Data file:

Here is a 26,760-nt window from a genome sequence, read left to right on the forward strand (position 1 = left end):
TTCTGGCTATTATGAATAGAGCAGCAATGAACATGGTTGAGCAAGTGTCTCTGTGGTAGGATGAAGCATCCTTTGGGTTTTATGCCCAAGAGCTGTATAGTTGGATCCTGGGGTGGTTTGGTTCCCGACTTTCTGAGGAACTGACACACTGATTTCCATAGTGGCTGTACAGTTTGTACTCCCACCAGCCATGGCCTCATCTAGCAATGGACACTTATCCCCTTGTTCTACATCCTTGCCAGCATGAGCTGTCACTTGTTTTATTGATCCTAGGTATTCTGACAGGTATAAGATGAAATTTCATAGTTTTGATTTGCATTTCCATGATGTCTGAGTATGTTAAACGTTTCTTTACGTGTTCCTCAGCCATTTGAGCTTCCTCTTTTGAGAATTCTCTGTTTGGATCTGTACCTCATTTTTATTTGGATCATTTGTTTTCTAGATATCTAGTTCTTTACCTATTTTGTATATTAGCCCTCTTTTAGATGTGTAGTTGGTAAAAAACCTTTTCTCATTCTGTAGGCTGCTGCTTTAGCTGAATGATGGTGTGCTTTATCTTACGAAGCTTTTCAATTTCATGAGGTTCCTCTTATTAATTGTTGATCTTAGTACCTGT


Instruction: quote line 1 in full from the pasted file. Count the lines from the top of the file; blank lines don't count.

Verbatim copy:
Here is a 26,760-nt window from a genome sequence, read left to right on the forward strand (position 1 = left end):